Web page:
The Norwegian Shellfish Conference heard about several exciting processes relating to MSC certification of new species including brown crab
The Norwegian Shellfish Conference 2023, held last week at The Hub in Oslo, heard about several exciting processes relating to the Marine Stewardship Council’s certification of species in Norway’s fisheries.
The event organised by the Norwegian Seafood Council was the first physical conference after three years of virtual conferences held online due to the COVID-19 pandemic.
The Norwegian Fishermen’s Association’s Tor Bjørklund Larsen gave an update on the certification process for shrimp in the north, snow crab and brown crab.
Since 2010, a number of Norwegian fisheries have been certified according to the Marine Stewardship Council’s (MSC) international standard for sustainable fishing. The voluntary labeling scheme is important for maintaining both prices and markets for Norwegian fish.
Norway is one of the world’s largest individual MSC clients and it is Tor Bjørklund Larsen who, on behalf of the Seafood Council, the sales teams and the Fishermen’s Association, works with the certification scheme on behalf of the Norwegian fishermen.
Brand is important
Tor Bjørklund Larsen pointed out in the conference that the branding scheme has mixed market effects. At the same time, economic downturns and inflation do not seem to change the anchoring important markets have towards preferring sustainability-labelled products.
“MSC is an organization and standard that we have to deal with both today and in the future,” Bjørklund Larsen told the attendees at the conference.
Shrimp in the north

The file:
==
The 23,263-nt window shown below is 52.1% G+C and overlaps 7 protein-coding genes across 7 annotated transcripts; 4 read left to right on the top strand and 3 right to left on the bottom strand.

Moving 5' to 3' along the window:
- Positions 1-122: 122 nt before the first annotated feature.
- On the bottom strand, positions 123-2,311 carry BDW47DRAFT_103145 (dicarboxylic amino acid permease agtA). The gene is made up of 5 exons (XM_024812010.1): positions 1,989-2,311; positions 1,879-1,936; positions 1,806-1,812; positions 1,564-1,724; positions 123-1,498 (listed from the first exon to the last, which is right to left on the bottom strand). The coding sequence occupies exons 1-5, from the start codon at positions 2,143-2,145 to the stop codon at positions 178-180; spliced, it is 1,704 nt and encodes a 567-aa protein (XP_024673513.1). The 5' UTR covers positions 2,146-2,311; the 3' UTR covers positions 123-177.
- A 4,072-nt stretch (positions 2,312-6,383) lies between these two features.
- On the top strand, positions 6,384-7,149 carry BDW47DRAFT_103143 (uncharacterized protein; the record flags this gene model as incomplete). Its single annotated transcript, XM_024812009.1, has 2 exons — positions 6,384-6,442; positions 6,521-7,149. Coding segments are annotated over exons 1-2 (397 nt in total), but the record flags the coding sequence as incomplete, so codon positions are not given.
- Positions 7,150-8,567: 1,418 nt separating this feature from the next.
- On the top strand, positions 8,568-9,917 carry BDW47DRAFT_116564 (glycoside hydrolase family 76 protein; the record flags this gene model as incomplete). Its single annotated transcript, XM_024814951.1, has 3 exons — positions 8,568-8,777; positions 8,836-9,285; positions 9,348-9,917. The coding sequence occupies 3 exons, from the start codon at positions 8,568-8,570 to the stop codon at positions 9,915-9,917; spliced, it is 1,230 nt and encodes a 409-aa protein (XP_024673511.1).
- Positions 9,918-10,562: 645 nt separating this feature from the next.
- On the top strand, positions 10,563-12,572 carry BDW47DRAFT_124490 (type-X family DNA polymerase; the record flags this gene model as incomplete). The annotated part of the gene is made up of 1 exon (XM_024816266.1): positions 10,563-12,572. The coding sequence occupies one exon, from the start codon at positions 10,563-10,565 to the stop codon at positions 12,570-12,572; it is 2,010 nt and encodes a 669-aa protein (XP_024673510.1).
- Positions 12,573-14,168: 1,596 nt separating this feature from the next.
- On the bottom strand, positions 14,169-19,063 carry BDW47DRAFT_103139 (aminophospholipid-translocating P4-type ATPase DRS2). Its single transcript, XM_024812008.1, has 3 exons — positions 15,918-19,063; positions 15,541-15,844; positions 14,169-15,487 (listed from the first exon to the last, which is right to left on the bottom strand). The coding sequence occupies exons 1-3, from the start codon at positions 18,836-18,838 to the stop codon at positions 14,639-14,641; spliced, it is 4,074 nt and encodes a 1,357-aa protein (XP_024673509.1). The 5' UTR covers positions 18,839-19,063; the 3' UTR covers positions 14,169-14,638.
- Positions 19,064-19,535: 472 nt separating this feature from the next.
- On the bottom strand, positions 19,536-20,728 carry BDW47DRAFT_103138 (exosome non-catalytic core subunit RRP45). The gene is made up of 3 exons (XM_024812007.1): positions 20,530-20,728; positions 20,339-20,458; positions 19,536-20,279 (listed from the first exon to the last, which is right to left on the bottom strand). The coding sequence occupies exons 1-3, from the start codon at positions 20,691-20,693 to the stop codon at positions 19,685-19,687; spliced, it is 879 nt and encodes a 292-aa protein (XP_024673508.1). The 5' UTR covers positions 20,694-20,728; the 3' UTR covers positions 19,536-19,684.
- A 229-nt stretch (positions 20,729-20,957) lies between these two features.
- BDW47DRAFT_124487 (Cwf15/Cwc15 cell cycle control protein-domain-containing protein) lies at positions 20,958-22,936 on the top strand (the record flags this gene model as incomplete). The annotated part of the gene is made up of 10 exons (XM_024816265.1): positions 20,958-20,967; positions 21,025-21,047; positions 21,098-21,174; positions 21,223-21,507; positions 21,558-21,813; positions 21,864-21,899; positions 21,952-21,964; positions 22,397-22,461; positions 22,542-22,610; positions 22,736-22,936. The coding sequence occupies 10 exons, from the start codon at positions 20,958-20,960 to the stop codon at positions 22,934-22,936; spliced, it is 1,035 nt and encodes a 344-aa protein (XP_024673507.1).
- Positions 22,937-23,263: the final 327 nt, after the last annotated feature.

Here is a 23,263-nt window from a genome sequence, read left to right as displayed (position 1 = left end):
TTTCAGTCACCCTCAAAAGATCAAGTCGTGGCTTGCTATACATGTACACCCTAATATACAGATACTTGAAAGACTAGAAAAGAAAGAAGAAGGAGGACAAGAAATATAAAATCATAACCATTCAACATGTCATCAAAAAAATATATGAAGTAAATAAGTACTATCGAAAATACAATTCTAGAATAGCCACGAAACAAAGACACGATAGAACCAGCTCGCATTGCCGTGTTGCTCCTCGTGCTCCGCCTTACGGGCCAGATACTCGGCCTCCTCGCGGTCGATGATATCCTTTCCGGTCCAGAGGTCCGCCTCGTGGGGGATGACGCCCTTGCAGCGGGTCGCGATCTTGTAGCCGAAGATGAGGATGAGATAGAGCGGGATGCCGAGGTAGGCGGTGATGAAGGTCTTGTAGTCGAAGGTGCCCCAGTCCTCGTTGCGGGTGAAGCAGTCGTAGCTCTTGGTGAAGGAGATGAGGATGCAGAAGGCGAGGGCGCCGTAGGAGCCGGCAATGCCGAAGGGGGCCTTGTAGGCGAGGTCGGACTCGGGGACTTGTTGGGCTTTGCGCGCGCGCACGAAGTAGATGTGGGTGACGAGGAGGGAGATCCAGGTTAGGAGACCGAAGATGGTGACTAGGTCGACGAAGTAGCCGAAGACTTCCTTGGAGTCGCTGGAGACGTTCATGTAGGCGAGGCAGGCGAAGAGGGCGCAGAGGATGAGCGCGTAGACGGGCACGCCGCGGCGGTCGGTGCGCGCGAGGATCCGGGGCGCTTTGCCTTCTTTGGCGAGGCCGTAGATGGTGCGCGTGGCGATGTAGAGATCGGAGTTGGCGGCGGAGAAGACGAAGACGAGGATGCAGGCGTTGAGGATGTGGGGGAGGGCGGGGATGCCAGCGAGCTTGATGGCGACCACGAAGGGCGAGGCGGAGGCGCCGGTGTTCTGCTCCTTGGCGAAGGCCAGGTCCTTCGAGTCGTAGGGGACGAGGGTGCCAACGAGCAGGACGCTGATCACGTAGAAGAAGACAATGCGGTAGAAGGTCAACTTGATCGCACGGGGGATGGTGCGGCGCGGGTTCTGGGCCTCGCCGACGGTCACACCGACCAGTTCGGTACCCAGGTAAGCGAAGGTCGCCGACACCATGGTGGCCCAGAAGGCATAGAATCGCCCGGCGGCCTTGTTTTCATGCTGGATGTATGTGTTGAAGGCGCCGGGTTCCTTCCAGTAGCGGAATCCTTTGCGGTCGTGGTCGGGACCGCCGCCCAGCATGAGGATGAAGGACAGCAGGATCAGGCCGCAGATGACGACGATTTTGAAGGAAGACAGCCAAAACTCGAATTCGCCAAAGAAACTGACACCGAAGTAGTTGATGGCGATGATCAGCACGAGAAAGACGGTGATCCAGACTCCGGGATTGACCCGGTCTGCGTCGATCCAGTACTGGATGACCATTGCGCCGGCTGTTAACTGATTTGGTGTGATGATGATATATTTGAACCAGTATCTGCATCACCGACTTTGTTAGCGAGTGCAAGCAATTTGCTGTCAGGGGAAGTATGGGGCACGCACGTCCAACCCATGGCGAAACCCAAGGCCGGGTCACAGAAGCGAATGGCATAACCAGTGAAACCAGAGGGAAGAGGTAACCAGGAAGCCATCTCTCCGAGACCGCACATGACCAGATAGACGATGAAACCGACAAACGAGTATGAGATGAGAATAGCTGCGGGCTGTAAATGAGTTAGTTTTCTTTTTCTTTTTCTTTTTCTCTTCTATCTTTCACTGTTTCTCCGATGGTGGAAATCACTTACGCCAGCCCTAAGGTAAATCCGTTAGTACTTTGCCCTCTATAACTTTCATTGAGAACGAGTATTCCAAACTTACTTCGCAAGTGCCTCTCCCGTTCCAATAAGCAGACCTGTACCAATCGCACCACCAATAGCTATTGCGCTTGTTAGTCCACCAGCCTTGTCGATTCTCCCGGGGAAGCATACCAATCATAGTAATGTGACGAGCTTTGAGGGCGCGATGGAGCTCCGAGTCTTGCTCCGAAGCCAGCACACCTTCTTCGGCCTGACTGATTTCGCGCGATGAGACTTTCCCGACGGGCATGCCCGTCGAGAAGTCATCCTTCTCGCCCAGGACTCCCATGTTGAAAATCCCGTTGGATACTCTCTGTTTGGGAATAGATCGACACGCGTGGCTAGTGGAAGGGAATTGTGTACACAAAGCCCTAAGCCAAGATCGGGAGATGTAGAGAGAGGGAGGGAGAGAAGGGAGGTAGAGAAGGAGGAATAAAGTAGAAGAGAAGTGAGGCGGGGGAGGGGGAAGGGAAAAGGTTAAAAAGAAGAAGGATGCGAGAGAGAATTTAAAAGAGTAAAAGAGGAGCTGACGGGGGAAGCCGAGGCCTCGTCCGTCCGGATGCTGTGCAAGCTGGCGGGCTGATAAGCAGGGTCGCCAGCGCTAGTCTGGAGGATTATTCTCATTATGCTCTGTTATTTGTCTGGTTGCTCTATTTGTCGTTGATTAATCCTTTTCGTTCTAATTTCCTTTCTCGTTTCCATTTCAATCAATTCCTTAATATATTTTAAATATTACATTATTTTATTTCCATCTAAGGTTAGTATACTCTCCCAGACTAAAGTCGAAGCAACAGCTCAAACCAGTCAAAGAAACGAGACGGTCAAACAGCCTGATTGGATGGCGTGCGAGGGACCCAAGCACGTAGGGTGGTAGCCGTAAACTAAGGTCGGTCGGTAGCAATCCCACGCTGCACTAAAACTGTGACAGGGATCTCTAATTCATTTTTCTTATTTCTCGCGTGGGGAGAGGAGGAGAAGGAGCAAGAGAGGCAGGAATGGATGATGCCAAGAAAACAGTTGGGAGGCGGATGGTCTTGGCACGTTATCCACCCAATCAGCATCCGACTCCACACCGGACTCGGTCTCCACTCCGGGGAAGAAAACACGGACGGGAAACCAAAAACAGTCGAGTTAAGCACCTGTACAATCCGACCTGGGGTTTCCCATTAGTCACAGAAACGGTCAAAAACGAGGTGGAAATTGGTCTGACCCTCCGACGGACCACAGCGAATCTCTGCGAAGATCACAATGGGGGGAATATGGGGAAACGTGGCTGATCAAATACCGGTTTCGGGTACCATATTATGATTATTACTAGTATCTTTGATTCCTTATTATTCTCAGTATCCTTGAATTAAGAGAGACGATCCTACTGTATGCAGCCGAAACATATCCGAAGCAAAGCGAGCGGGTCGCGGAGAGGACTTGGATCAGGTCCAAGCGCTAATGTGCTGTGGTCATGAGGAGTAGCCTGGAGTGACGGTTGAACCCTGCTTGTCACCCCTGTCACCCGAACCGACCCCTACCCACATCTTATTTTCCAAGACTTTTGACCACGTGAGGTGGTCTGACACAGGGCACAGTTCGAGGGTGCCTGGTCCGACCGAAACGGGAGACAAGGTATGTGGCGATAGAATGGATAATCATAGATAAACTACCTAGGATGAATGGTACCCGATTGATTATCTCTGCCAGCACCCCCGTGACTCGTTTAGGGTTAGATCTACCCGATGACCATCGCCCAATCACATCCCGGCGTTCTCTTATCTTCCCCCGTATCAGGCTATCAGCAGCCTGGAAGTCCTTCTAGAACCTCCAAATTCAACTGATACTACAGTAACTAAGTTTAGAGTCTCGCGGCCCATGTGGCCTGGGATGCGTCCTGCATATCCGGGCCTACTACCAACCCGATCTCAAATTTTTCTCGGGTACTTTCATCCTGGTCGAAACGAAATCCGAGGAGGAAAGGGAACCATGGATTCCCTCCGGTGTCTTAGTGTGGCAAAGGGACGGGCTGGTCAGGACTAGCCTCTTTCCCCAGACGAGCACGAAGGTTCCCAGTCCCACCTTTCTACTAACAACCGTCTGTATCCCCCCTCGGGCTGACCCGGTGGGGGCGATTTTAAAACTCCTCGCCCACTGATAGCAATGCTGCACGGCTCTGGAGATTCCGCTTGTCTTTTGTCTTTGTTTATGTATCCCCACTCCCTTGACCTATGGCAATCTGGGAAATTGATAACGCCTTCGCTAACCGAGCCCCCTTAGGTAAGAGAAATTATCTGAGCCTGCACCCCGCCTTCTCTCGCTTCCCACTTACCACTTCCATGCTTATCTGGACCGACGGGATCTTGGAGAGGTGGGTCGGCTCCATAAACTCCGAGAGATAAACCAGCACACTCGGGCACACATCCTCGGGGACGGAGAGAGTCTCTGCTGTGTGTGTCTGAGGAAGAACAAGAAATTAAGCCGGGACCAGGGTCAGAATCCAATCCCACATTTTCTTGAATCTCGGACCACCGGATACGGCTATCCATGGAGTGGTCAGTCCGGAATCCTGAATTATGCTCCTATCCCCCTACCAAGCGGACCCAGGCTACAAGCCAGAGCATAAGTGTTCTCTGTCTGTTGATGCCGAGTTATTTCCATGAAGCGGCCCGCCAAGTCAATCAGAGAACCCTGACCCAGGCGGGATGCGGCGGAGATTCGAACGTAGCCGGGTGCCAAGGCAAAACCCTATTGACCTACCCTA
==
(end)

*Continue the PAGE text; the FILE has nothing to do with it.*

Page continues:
The first certification of northern shrimp was completed in 2012. The fishery was recertified in 2018 and the current certificate is valid until September 09 this year.
A new main certification is in progress
“The fishery has always had conditions to put harvesting rules in place in order to keep the certificate. This work is now finally making real progress in the Norwegian-Russian Fisheries Commission. We are relieved that MSC granted our recent application for an extended deadline to get this in place from November 2025. This is a realistic time frame, but still busy if we want to get this in place in the administration,” he said.
Towards the end of 2022, the snow crab certification work started.
This is a new certification project that is well underway, and the plan is for the work to be completed by February 2024. The prospects for the certification to be successful are good, but current topics for discussion in the future will be whether the snow crab is an introduced species or has migrated itself to The Barents Sea, as well as the fleet’s measures to minimise ghost fishing.
The best-known Norwegian crab species is among several commercial species that are not certified as of now. This is now about to change.
Hitramat and Fiskarlaget have agreed on a collaborative project to certify the brown crab, where Hitramat covers 50% of the direct costs, and the environmental certification project covers the other half. The Fishermen’s Association will then become a formal client as in other Norwegian certificates, and the scheme will be open to all Norwegian crab fishermen regardless of their relationship with Hitramat.
HitraMat AS is Norway’s leading and Europe’s largest player in the processing of brown crab.
“This is a project that is completely in the starting pit, and which will be exciting because it will be one of the world’s first fisheries that must make use of MSC’s new fisheries standard (“version 3.0”) which came into force on 01 May,” expalined Tor Bjørklund Larsen.